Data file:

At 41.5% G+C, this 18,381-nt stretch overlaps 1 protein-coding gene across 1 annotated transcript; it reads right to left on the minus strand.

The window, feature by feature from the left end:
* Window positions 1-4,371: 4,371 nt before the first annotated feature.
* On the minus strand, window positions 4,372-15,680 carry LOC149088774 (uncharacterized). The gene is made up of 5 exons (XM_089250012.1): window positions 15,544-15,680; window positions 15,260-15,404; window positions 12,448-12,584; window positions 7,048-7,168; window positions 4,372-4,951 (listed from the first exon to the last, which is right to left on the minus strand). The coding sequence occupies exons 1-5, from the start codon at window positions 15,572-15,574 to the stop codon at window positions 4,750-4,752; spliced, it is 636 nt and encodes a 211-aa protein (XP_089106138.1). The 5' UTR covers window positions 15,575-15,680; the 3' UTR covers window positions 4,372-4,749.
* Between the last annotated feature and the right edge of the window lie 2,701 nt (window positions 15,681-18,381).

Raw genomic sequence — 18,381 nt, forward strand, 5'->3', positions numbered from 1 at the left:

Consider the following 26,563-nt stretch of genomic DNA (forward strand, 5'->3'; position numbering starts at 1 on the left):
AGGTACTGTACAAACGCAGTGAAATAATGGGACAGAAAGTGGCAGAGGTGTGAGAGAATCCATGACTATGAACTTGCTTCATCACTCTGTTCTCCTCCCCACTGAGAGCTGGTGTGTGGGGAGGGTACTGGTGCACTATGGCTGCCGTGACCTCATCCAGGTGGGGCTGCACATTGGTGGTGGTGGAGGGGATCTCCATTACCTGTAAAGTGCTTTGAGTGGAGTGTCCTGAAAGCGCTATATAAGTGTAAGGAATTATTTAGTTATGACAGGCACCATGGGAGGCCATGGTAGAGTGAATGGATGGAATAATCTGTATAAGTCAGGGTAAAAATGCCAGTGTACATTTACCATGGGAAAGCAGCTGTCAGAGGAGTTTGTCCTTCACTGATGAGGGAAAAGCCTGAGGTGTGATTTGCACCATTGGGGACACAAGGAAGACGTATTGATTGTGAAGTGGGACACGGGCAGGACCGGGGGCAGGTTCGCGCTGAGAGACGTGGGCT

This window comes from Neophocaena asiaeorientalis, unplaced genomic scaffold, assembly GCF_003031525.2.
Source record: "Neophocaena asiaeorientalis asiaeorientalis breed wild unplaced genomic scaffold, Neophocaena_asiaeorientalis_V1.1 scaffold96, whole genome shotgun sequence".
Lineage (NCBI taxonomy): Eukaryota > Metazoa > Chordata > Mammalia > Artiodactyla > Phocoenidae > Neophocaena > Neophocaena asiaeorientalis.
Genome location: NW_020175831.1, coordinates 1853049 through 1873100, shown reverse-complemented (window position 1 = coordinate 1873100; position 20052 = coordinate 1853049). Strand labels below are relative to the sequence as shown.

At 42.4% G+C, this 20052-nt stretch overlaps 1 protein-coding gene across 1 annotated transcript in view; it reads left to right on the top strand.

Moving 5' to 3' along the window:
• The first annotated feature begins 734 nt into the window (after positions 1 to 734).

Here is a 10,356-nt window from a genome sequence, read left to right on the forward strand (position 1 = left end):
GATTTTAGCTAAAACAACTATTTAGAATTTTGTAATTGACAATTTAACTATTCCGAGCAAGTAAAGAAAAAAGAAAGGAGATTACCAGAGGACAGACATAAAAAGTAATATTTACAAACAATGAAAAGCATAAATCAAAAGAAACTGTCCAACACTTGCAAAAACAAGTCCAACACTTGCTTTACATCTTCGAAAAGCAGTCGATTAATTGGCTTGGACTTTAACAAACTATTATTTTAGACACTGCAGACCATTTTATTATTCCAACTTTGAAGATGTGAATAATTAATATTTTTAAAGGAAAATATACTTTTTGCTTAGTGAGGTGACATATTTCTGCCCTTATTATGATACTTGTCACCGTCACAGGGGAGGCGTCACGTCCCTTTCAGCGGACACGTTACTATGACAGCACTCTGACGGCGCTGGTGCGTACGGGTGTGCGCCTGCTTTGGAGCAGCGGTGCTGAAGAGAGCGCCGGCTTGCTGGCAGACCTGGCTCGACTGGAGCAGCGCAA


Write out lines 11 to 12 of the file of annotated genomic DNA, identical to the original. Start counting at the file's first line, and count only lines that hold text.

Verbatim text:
Lineage (NCBI taxonomy): Eukaryota > Metazoa > Chordata > Mammalia > Artiodactyla > Phocoenidae > Neophocaena > Neophocaena asiaeorientalis.
Genome location: NW_020175831.1, coordinates 1853049 through 1873100, shown reverse-complemented (window position 1 = coordinate 1873100; position 20052 = coordinate 1853049). Strand labels below are relative to the sequence as shown.